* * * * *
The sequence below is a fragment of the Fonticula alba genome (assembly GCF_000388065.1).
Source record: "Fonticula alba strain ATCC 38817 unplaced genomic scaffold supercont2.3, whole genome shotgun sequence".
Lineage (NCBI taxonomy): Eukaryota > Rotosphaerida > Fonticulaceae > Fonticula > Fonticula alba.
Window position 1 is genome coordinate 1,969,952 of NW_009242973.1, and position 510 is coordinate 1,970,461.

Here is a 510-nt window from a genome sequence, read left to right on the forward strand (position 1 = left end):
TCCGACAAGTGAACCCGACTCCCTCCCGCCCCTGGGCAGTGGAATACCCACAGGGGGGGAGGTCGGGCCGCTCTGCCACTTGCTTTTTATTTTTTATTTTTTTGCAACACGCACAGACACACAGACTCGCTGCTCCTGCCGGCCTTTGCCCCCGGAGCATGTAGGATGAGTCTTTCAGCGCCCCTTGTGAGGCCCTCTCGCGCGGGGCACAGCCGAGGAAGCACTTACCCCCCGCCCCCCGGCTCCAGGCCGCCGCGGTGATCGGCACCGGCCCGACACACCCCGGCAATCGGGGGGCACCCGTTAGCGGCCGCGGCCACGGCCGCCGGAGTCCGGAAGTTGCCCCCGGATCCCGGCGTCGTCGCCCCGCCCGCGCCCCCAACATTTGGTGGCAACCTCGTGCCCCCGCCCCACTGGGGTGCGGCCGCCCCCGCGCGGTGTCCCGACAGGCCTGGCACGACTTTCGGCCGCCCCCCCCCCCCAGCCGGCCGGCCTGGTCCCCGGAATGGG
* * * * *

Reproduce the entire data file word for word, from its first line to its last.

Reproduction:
The sequence below is a fragment of the Fonticula alba genome (assembly GCF_000388065.1).
Source record: "Fonticula alba strain ATCC 38817 unplaced genomic scaffold supercont2.3, whole genome shotgun sequence".
Lineage (NCBI taxonomy): Eukaryota > Rotosphaerida > Fonticulaceae > Fonticula > Fonticula alba.
Window position 1 is genome coordinate 1,969,952 of NW_009242973.1, and position 510 is coordinate 1,970,461.

Here is a 510-nt window from a genome sequence, read left to right on the forward strand (position 1 = left end):
TCCGACAAGTGAACCCGACTCCCTCCCGCCCCTGGGCAGTGGAATACCCACAGGGGGGGAGGTCGGGCCGCTCTGCCACTTGCTTTTTATTTTTTATTTTTTTGCAACACGCACAGACACACAGACTCGCTGCTCCTGCCGGCCTTTGCCCCCGGAGCATGTAGGATGAGTCTTTCAGCGCCCCTTGTGAGGCCCTCTCGCGCGGGGCACAGCCGAGGAAGCACTTACCCCCCGCCCCCCGGCTCCAGGCCGCCGCGGTGATCGGCACCGGCCCGACACACCCCGGCAATCGGGGGGCACCCGTTAGCGGCCGCGGCCACGGCCGCCGGAGTCCGGAAGTTGCCCCCGGATCCCGGCGTCGTCGCCCCGCCCGCGCCCCCAACATTTGGTGGCAACCTCGTGCCCCCGCCCCACTGGGGTGCGGCCGCCCCCGCGCGGTGTCCCGACAGGCCTGGCACGACTTTCGGCCGCCCCCCCCCCCCAGCCGGCCGGCCTGGTCCCCGGAATGGG